Business Events, Memories and Lessons Learned at the Nassau Coliseum
Earlier this week I attended the Billy Joel concert that marked the final show at the Nassau Veterans Memorial Coliseum in Uniondale, Long Island, New York. The show was both memorable and special. As a Billy Joel fan for decades, this was the first time I have seen him live in concert; I hope it is not the last. It was strange to walk into the venue that I have been to well over 100 times for concerts, games, business events and trade and consumer shows. Almost all the signage outside and within the area was gone. The crowd walking in was upbeat and we all knew that this would be a memorable evening.
Going to the Coliseum brought back over 30 years of memories of events I attended or promoted there. Corbett Public Relations specializes in securing publicity for clients sponsoring large events. Over the years, we have worked with an eclectic group of clients that held events at the Nassau Coliseum, including multiple home and consumer shows that featured all types of home renovation, remodeling and products and services companies. We also promoted the Nassau Coliseum Fair for several years, an event held in the parking lot.
The Fall and Spring Home Shows were very different from each other and interesting events. They included between 200 and 350 exhibitors, several seminars and contests sponsored by local radio stations. Shows ran for three days; Friday through Sunday. Shows were fun to be a part of for several reasons. During the time we promoted the home shows, television home makeover programs were very popular with consumers. You may remember the Discovery Channel programs While You Were Out and Trading Spaces. We were fortunate to have many of the show designers and carpenters as guests at these home shows. Leslie Segrete, Andrew Dan Jumbo and Frank Bileck were three “celebrities” that were great to work with; they were excellent educators and promoters. In the past I have written stories about working with celebrities; I can say that these three people were “good” to work with, not among the bad or the ugly. They cooperated with me to do media interviews, including early morning live remotes that started at 5 a.m. They carried show messages well and were friendly with audiences.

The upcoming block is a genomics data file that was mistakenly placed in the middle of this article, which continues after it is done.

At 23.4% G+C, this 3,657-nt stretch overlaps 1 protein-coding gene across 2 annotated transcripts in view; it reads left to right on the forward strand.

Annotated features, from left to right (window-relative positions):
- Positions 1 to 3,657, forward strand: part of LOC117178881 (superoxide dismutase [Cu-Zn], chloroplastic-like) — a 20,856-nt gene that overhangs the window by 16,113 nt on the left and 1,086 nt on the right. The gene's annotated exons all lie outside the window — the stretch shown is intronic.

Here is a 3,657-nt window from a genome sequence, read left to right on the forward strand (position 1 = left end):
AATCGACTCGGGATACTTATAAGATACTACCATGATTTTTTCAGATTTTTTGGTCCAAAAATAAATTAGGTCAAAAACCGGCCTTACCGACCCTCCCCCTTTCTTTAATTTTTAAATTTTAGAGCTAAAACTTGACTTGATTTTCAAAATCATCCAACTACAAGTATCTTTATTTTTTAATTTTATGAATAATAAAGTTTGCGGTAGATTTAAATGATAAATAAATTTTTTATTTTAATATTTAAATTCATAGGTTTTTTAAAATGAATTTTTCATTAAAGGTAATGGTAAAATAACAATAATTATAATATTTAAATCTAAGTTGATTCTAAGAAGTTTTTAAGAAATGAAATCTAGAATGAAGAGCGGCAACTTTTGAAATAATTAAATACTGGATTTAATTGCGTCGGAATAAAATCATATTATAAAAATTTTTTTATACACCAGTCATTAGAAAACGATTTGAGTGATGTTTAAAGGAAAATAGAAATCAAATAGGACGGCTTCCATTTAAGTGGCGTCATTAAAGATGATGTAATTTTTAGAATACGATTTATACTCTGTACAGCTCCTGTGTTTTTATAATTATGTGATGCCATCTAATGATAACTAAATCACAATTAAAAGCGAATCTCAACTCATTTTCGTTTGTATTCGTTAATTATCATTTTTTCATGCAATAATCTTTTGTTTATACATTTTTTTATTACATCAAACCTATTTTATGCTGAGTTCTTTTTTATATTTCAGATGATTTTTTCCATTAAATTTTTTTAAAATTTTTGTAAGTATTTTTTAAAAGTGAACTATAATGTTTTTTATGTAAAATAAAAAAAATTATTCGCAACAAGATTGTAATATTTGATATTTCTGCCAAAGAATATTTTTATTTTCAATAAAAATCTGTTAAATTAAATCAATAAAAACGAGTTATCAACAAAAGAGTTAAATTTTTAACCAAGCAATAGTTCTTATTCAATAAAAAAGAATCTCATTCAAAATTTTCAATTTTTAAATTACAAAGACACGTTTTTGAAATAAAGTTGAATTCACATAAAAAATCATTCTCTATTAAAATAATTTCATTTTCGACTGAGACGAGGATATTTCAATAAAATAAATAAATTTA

The exhibitors at the home shows, for the most part, were local businesses mixed with some national product vendors. It was enlightening and inspiring to work with local business owners seeking to grow their companies. We looked for new products and services to promote and we helped to educate exhibitors on how to promote themselves and attract attention. There are do’s and don’ts in the trade show business and we found that new exhibitors often needed assistance. The management company and my firm provided training and support. We also provided media training for exhibitors who were lucky enough to be part of our live or recorded television segments.
We also worked with local trade groups to produce a quality insert that was published and included in the Sunday edition of Newsday. Two home shows each year for several years was a lot of work, but the energy of working with entrepreneurs at the Nassau Coliseum was rewarding.
We secured dozens of live and recorded media interviews before and during shows. This publicity attracted attendance and provided show exhibitors with valuable media coverage. When exhibiting at a show, it’s always good to communicate with the show’s PR team to let them know about new products and services and special promotions. I know from experience that they want to be given this information; it helps them and the exhibitors get the most marketing value out the show.